Carlo D’Asaro Biondo, the French-Italian executive leading the group’s new charm offensive
In Mr D’Asaro Biondo’s analysis, Google should have offered a helping hand to all kinds of European industries as the digital world put increasing pressure on their business models. That did not happen.
That neglect has exacted a high price. A series of running battles with the media and entertainment industries over copyright issues has expanded into wider competition complaints, resulting in this month’s action in Brussels.
Now, with the digital world encroaching far beyond media and communications, anxiety about Google’s influence — whether it is friend or foe of industries from healthcare to automobiles — is rising.
Mr D’Asaro Biondo’s unenviable first task will be to persuade Europe’s news publishers — who have long counted among the company’s strongest critics — that it has their interests at heart.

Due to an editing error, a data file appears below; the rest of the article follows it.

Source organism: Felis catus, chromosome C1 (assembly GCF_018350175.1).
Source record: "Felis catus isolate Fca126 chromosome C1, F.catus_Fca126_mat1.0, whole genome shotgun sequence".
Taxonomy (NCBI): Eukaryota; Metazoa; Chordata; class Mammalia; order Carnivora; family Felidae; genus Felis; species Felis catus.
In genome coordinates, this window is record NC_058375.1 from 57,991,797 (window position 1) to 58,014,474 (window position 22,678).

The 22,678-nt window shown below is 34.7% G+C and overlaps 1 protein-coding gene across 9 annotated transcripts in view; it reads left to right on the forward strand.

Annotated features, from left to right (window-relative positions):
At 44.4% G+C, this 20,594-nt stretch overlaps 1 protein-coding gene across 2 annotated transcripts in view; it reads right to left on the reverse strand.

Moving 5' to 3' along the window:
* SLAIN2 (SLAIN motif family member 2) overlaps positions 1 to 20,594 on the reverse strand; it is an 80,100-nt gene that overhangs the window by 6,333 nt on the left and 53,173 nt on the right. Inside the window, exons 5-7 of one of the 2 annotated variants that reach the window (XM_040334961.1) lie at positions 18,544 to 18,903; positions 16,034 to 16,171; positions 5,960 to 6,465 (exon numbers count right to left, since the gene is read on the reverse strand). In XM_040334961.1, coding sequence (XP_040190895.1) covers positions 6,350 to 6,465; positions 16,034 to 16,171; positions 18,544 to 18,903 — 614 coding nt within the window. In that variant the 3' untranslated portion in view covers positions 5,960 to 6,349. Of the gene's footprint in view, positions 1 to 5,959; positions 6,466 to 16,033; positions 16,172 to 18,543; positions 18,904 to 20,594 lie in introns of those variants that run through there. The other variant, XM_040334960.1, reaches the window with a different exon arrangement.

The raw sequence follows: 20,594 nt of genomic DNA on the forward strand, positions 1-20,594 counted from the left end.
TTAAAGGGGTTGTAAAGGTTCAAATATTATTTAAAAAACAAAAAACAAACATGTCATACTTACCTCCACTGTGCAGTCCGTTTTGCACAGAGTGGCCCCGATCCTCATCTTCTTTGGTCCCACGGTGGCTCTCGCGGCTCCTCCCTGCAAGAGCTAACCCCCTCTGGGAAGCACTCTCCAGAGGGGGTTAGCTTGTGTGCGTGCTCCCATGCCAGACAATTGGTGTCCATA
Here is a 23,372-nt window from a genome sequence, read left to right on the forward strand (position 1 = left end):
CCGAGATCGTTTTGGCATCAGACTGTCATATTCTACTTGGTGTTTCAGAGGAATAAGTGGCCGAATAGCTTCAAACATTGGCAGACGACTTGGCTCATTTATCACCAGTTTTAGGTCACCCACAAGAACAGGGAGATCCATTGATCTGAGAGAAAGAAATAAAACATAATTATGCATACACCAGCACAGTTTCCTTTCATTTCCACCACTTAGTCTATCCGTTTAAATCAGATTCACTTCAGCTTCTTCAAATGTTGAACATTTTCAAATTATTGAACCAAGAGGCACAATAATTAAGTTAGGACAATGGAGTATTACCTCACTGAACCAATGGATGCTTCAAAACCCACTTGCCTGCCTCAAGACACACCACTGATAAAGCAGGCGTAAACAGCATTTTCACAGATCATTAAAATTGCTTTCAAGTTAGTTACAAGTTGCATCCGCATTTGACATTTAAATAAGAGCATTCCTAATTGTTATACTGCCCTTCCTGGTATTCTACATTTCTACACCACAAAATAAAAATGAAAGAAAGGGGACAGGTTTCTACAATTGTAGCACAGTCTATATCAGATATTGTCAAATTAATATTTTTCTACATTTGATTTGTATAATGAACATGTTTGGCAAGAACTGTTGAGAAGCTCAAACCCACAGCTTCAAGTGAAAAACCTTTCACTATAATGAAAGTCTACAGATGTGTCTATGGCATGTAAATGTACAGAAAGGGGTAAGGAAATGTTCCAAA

The challenge extends beyond news publishers to other “old media” companies trying to make money online. TV executives such as Bertelsmann’s Thomas Rabe, for instance, grumble that the economics of platforms such as Google’s YouTube simply do not generate enough money for broadcasters.
Ultimately, his message to Google detractors is straightforward: “I can make the cake bigger for everybody. If we can look each other in the eye with respect, I think we can do incredible things in Europe.”
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